boned or refined. Th e Shiba is built to work tirelessly for extended periods with balanced structure critical to performance. Th e Shiba possesses e ff ortless movement allowing for bursts of speed and quick course corrections. Th e Shiba thrives in extreme ranges of temperature. A trait that allows the Shiba to function in extreme weather is the coat. Th e Shiba carries a double coat where the guard or outer coat is coarse, sti ff and straight and the undercoat is soft and dense. A long, wooly or soft coat is faulted and it is preferred that the Shiba is presented in a natural state. Trimming or sculpting of the coat must be severely penalized. Th ese carnivorous dogs easily adapted to the requirements of the Japanese hunt- er throughout early history. Full denti- tion and the alignment of the teeth is an important consideration for these hunting dogs. Th e Shiba throughout history has been utilized as a hunter of game ranging in size from small birds to boar. Th e job of the Shiba when hunting boar was to contain the boar until the hunter arrived with spears. Th e Shiba would circle the boar attacking from the rear at the ham- strings to slow down or immobilize. Th e full-compliment of correctly aligned teeth was critical to the Shiba’s survival. Several of the early Shibas in the foun- dation stock comprising the gene pool in the US had missing teeth. Th e version of the Standard adopted by AKC when the breed entered the Non-Sporting Group in June 1993 simply stated “full dentition preferred.” Unfortunately, several of the early AKC champions had missing teeth; some in significant numbers. Th e NSCA members understood the importance of honoring the judging requirements in the country of origin as well as the heritage of the breed and felt that dentition required emphasis from breeders and judges alike. Th e members of NSCA felt that breed- ers needed time to reduce the number of missing teeth and in 1997 the Standard was modified to specify that more than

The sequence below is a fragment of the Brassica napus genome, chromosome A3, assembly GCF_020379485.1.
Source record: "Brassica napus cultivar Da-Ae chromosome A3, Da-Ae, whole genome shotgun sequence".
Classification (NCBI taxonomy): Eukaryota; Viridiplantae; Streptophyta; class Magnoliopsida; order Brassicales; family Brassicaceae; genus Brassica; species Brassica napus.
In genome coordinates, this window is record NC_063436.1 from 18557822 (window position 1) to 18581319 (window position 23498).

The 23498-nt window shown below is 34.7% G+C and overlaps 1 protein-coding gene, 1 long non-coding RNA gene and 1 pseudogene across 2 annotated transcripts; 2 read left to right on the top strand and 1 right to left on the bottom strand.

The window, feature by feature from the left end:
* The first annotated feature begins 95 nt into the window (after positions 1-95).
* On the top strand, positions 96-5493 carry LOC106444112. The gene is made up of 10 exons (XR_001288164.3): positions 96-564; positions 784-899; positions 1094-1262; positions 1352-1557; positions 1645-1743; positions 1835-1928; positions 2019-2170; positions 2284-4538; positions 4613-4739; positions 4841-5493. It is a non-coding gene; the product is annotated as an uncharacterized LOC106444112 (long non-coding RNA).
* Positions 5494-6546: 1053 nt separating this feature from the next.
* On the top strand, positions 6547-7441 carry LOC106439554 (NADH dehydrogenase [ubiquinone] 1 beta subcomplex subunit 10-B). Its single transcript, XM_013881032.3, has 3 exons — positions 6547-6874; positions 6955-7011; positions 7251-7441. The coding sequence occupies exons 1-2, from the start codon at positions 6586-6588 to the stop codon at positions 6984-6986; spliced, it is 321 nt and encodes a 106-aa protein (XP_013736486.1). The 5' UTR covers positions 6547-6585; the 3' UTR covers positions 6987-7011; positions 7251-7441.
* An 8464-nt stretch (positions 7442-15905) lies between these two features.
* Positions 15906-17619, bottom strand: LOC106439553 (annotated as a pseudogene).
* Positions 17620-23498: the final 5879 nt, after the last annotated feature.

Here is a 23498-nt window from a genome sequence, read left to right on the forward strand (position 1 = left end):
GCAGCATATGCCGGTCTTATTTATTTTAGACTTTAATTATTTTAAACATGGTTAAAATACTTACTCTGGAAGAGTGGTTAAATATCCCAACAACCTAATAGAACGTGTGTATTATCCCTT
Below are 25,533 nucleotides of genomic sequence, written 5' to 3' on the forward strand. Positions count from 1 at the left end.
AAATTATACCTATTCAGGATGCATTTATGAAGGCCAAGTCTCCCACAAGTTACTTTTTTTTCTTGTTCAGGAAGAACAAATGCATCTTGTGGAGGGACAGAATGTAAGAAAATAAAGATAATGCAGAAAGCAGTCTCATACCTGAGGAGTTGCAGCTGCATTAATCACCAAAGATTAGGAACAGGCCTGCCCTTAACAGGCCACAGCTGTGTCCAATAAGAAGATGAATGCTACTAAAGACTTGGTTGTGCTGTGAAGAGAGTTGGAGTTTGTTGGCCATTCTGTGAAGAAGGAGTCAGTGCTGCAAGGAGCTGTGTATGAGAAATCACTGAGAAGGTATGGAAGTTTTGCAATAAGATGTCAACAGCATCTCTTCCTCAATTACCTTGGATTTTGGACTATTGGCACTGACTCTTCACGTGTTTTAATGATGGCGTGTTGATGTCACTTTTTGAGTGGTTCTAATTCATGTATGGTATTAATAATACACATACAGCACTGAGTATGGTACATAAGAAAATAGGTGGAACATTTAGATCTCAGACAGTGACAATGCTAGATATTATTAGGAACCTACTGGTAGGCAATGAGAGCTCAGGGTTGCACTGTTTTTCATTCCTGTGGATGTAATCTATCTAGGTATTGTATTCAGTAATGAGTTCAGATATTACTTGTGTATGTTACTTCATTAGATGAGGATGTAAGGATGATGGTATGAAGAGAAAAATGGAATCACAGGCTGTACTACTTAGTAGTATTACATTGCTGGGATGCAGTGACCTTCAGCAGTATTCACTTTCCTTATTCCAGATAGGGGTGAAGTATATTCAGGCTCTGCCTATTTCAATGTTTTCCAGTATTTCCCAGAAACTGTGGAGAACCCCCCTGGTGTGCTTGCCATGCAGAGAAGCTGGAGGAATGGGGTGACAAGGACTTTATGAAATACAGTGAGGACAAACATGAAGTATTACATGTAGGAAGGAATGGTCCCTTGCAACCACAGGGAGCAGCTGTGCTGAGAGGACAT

4 missing teeth are a serious fault. In time the Standard may be revised in steps to specify more than two missing teeth as a serious fault, with the ultimate goal of full dentition as a requirement. Temperament Characteristics Th e Shiba Inu should carry himself with a “spirited boldness” and dignity. Th e Shiba Inu does not understand that he is not the biggest dog in the crowd and firm- ly believes that he is the most important dog in area where he is present. Th e quiet confidence of the Shiba is manifested by a dog that is secure in his environment and under the control of his owner or handler. While puppies may exhibit enthusiasm for greeting any stranger, adults are often more reserved and aloof. When greeting a stranger, the adult Shiba has yet to deter- mine if it is worth his while to expend any e ff ort on the newcomer to his world. Judges should not be expected to toler- ate aggressive behavior from a Shiba and AKC has procedures for dogs that display aggressive behavior in the ring. Shy dogs raise a bigger question and the key element in the Standard is the word overt. A Shiba may be unsure of herself the first few times she shows and will gain confidence with each show experience. However, the Shiba that displays overt shyness with behaviors such as trembling, cringing or low crawl- ing should be excused. Fear based aggres- sion may be a factor in the show ring more often than dominance aggression. Th e judge or the exhibitor should not push a Shiba into a fear aggression response. Th e National Shiba Club of America has developed a program for educating judges that places emphasis on judging the overall dog and discourages fault judging. Th e “perfect” Shiba does not exist and in most circumstances the strengths of the dog will o ff set any minor faults possessed by the dog. Th e Standard states “A harmo- nious balance of form, color, movement, and temperament is more critical than any one feature.”